But, some people do have great success with the cheaper mills...

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Old 11-22-2012, 08:08 PM   #56
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I use a 1/2" drill to power my Barley Crusher and it works just fine. You can get more elaborate with a motor but either beats cranking it by hand.

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Old 11-22-2012, 10:07 PM   #57
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I have a 20$ ebay corona style mill and I get excellent efficiency.

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Old 11-22-2012, 10:16 PM   #58
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Holy moly...just looked at the "crush" pics on your flickr...wow, that's not even crushed, really. Horrid. Not acceptable

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Old 11-24-2012, 03:24 PM   #59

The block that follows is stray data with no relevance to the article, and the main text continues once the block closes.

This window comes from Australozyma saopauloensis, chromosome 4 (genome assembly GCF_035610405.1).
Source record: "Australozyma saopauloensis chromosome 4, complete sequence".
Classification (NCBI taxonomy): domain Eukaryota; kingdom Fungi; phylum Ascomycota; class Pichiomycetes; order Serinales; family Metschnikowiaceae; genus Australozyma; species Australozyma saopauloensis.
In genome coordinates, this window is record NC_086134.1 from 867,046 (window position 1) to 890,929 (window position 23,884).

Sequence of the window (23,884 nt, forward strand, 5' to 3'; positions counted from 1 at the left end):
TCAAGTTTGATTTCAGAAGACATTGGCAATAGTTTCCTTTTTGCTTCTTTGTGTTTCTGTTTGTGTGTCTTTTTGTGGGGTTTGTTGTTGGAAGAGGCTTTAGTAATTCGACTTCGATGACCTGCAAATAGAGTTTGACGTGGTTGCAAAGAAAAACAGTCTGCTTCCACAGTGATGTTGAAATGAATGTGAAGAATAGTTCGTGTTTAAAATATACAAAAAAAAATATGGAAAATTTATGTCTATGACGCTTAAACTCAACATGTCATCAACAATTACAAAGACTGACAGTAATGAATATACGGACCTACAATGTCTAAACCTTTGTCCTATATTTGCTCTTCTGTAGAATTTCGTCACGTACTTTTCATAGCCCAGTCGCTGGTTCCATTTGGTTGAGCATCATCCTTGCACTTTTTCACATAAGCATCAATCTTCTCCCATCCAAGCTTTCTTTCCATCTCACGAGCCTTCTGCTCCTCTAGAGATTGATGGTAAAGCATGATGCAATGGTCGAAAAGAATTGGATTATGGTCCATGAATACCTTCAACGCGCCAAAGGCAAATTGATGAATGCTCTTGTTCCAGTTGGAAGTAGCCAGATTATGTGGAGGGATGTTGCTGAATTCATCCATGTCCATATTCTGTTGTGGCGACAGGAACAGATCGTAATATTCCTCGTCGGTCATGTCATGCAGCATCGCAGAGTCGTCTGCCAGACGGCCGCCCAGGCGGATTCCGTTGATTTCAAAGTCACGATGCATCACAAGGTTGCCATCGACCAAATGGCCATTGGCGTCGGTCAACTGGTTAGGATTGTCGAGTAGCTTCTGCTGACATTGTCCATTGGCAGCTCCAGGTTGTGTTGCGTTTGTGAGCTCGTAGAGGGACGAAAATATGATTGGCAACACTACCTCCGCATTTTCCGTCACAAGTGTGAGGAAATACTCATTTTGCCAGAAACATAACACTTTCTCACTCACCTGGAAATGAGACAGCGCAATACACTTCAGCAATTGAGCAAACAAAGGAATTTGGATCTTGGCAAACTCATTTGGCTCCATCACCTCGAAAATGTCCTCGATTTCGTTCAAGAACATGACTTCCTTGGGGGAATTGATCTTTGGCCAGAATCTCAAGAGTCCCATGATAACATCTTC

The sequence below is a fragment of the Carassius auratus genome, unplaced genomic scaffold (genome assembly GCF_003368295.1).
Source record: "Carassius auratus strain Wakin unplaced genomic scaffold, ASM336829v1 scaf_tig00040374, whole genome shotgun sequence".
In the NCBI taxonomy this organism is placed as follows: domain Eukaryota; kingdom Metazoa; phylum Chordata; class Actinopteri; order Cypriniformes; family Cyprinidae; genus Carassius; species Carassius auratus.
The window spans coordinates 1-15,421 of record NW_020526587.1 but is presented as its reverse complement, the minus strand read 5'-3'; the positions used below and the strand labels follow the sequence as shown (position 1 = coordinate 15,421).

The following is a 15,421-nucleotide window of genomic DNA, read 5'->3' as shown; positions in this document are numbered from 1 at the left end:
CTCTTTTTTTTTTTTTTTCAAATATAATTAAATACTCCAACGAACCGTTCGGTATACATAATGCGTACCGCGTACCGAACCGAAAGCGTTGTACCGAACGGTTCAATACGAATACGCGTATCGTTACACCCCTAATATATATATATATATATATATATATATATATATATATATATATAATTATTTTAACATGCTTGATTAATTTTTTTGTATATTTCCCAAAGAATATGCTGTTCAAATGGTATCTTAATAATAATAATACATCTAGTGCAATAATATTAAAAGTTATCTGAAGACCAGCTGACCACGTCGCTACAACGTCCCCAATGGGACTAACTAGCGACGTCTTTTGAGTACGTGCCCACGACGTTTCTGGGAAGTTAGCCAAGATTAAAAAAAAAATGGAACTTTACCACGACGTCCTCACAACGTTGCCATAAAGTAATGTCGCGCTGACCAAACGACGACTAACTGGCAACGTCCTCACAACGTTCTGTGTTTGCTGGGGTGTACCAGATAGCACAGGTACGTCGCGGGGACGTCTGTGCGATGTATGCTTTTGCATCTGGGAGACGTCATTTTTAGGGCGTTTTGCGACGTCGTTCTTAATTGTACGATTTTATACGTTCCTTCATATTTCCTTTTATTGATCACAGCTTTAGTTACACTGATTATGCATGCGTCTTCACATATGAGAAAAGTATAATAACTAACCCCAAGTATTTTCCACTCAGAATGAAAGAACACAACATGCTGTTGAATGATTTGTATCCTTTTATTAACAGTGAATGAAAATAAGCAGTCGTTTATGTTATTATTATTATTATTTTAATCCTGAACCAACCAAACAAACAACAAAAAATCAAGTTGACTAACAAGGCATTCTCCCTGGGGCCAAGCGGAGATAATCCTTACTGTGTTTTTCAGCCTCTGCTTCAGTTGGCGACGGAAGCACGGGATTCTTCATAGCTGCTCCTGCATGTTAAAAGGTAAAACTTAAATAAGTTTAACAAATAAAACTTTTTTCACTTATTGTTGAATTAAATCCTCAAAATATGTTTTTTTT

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Your crush is the problem here like a few others have said, fix your crush by either getting a mill or ordering from a different supplier. You're not a bad home brewer its not the process of brewing the beer is not the cause for a low eff at this point, that crush is beyond terrible.

For mills in my opinion either use a corona mill or spend the extra to get a nice stainless steel monster mill.

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Old 11-24-2012, 03:57 PM   #60
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Quote:
Originally Posted by BryanJ View Post
Your crush is the problem here like a few others have said, fix your crush by either getting a mill or ordering from a different supplier. You're not a bad home brewer its not the process of brewing the beer is not the cause for a low eff at this point, that crush is beyond terrible.

For mills in my opinion either use a corona mill or spend the extra to get a nice stainless steel monster mill.
I brewed again yesterday but this time, had a local buddy recrush my grains. Hit my gravity spot on. It went great and tasted great.

This reminds me...my BIAB foul ups were also by the book with grain from Midwest. So, from now on, I'll order from northern brewer and start researching my own grain mill.

Thanks all. I never would have known that the grain wasn't crushed properly.